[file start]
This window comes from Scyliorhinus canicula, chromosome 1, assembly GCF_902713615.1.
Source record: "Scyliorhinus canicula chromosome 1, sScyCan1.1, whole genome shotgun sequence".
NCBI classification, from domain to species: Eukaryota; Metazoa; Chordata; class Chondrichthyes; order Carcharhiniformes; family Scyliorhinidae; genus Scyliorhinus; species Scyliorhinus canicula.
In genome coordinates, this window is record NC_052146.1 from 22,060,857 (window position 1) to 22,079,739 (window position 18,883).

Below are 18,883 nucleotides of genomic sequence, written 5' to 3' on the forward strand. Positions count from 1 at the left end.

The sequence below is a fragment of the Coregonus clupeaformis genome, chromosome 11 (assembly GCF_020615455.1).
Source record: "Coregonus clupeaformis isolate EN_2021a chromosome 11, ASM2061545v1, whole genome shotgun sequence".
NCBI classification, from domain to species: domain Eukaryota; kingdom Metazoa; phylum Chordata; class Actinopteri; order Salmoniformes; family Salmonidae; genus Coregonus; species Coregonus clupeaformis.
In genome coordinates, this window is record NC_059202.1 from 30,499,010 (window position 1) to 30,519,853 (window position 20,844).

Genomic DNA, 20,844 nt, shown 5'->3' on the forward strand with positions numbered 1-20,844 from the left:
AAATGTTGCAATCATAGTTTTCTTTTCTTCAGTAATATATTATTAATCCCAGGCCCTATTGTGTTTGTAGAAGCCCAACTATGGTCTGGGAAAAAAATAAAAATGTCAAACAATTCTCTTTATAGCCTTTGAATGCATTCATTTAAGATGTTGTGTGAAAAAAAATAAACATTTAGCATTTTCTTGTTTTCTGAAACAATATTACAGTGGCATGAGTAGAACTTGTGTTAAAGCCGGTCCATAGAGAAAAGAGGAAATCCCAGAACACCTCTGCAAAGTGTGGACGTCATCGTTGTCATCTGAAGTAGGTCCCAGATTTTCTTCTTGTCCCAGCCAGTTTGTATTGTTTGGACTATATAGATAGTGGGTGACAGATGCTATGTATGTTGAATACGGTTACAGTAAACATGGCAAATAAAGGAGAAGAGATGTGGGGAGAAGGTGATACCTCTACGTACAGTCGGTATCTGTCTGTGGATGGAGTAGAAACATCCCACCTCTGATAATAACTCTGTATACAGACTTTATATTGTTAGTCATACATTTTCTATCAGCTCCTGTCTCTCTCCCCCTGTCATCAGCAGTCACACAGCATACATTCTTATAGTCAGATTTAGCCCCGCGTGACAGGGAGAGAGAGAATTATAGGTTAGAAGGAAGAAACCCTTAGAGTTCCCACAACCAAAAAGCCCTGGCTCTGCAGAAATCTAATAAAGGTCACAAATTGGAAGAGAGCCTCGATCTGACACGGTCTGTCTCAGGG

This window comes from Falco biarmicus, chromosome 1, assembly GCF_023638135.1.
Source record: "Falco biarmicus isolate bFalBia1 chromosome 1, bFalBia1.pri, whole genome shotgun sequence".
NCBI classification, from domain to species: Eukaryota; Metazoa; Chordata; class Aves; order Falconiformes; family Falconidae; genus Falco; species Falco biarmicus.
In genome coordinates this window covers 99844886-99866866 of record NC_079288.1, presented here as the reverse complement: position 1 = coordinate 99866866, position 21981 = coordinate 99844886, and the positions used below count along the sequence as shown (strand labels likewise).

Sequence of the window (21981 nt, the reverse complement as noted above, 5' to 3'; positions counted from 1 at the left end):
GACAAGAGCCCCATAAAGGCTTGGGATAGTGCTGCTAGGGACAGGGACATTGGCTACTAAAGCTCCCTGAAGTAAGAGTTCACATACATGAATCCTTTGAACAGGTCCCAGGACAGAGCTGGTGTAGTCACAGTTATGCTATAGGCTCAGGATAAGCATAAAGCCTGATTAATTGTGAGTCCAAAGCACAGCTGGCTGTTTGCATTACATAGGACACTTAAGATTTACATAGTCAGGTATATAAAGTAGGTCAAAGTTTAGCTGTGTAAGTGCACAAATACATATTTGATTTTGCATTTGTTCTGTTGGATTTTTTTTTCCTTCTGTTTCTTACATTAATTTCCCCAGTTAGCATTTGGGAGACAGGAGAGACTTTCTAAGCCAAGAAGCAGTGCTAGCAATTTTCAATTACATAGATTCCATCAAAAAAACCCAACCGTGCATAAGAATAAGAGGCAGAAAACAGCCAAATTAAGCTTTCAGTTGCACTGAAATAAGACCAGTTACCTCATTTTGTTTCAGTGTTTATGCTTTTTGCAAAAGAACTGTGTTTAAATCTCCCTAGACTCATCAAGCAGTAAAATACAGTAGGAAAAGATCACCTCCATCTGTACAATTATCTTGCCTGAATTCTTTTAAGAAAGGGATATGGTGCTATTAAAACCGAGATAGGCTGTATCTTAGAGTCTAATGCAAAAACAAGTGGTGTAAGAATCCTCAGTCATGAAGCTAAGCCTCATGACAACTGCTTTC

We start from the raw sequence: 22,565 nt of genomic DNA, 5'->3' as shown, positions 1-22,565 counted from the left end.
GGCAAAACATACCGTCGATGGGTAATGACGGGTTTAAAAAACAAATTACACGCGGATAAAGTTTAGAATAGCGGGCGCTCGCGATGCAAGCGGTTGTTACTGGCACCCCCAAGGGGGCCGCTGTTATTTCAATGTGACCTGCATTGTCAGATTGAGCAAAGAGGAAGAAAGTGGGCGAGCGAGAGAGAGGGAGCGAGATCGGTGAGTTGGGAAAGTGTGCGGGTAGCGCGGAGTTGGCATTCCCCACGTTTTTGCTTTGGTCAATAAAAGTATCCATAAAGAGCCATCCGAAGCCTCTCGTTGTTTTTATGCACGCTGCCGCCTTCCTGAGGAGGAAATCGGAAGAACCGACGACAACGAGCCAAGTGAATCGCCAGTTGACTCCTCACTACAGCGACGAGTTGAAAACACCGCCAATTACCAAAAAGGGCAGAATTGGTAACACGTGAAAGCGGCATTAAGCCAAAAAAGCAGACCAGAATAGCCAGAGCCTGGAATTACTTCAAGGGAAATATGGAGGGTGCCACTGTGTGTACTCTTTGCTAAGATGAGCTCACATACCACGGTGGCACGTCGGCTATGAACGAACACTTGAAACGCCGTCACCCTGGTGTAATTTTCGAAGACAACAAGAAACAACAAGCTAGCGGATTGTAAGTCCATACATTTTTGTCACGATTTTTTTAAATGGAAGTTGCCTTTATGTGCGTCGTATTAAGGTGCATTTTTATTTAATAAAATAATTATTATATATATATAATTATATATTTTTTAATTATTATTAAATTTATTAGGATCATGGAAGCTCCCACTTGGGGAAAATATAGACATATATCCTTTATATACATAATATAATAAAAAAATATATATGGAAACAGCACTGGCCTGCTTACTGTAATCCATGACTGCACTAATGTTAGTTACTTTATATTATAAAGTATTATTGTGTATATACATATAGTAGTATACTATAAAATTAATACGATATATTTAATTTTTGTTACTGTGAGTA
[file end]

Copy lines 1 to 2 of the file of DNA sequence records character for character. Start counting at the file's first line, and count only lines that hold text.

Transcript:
This window comes from Scyliorhinus canicula, chromosome 1, assembly GCF_902713615.1.
Source record: "Scyliorhinus canicula chromosome 1, sScyCan1.1, whole genome shotgun sequence".